The strike had a major impact on the national economy because workers in other industries joined the strike.
The strike had a major impact on the national economy because it prevented trade and commerce.
The strike impacted the local economy but not the national economy.
What finally convinced the federal government to intervene in the Pullman Strike in 1894?
The strike caused George Pullman to lose money.
The government felt it was their responsibility to protect the workers.
The strike disrupted mail delivery.
The government was worried that people would stop using the rail system to travel.
Trade unions differed from labor unions in that trade unions were organized by
When the Lowell Mill Girls went on strike in 1836, which tactic did the mill owners use to break the strike?
They fired all the employees.
They engaged in negotiations with the employees.
They hired a new set of employees.
They refused to negotiate with the employees.
What is a trust?
a large company that consists of two merged businesses
multiple businesses that combine and operate in one state
a business that buys another business
a large company or combined businesses that control a specific market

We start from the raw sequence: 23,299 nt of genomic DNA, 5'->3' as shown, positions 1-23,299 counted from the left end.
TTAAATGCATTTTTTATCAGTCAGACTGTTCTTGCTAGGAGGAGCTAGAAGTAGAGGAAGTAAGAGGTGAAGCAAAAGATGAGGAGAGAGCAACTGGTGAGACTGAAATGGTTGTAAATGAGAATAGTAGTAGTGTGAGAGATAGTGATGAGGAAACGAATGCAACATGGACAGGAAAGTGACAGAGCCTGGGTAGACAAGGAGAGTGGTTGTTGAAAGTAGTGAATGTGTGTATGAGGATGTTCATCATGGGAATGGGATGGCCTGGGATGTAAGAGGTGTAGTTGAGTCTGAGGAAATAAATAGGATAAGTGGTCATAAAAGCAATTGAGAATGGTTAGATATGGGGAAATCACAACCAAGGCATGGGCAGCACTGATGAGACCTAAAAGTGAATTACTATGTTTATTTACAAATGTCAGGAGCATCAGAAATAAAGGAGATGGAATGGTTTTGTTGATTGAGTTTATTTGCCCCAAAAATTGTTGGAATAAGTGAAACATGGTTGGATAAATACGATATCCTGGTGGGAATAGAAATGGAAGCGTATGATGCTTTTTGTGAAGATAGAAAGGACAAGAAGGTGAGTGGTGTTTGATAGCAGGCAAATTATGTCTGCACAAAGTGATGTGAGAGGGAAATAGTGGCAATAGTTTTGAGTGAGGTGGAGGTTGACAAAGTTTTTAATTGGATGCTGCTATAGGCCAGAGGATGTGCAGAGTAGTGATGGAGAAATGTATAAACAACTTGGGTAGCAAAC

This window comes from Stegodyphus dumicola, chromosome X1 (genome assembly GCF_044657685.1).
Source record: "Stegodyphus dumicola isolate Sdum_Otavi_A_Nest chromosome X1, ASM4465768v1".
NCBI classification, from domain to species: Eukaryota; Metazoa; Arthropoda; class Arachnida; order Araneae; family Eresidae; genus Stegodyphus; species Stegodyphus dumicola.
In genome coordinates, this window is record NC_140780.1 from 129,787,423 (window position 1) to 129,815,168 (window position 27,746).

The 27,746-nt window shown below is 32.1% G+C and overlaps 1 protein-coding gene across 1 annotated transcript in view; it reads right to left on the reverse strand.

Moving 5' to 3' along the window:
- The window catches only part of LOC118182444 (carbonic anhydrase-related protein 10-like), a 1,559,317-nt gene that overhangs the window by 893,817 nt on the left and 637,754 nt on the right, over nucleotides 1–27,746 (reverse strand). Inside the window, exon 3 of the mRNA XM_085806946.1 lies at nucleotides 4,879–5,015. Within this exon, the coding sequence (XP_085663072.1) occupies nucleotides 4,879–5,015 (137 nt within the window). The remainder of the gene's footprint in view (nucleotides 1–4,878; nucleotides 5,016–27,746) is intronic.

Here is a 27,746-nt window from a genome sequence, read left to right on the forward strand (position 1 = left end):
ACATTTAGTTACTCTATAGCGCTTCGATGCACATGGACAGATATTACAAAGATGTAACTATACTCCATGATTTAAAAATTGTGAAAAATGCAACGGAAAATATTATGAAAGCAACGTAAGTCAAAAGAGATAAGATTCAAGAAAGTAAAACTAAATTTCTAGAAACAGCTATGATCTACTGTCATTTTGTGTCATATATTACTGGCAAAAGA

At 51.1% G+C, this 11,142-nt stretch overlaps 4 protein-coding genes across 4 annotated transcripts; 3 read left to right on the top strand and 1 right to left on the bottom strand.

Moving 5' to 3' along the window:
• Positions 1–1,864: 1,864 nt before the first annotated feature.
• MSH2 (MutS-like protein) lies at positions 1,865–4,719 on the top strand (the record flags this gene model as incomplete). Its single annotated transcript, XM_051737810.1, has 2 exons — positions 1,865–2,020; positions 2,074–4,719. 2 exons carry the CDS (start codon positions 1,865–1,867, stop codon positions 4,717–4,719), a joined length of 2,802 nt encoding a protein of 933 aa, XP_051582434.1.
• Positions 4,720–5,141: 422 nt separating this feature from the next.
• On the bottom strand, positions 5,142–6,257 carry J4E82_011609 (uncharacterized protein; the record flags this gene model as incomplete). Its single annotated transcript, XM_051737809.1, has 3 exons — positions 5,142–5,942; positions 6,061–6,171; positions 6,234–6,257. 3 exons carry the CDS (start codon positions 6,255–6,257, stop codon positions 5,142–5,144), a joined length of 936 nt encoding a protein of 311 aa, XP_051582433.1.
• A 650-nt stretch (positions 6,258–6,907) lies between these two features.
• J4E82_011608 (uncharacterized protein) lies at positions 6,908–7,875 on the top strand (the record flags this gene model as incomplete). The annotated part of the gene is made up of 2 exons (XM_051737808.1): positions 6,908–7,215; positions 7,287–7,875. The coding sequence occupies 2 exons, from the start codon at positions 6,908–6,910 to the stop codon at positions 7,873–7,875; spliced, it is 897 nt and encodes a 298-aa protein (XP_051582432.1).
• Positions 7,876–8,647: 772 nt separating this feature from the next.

How did John D. Rockefeller horizontally integrate his monopoly in 1880?
He purchased iron mines around the country to add to his business.
He created a trust that controlled ninety percent of the nation's oil refineries.
He created a trust that controlled oil wells, refineries, and distribution networks.
He purchased coal plants around the country to add to his business.
Which best describes the impact of railroad expansion on the steel industry?
It did not affect the demand for steel at all.
It decreased the demand for steel since railroad tracks were built from wood.
It increased the demand for steel since steel was used to make railcars and tracks.
It decreased the demand for steel since the railroad was generally not used to transport steel.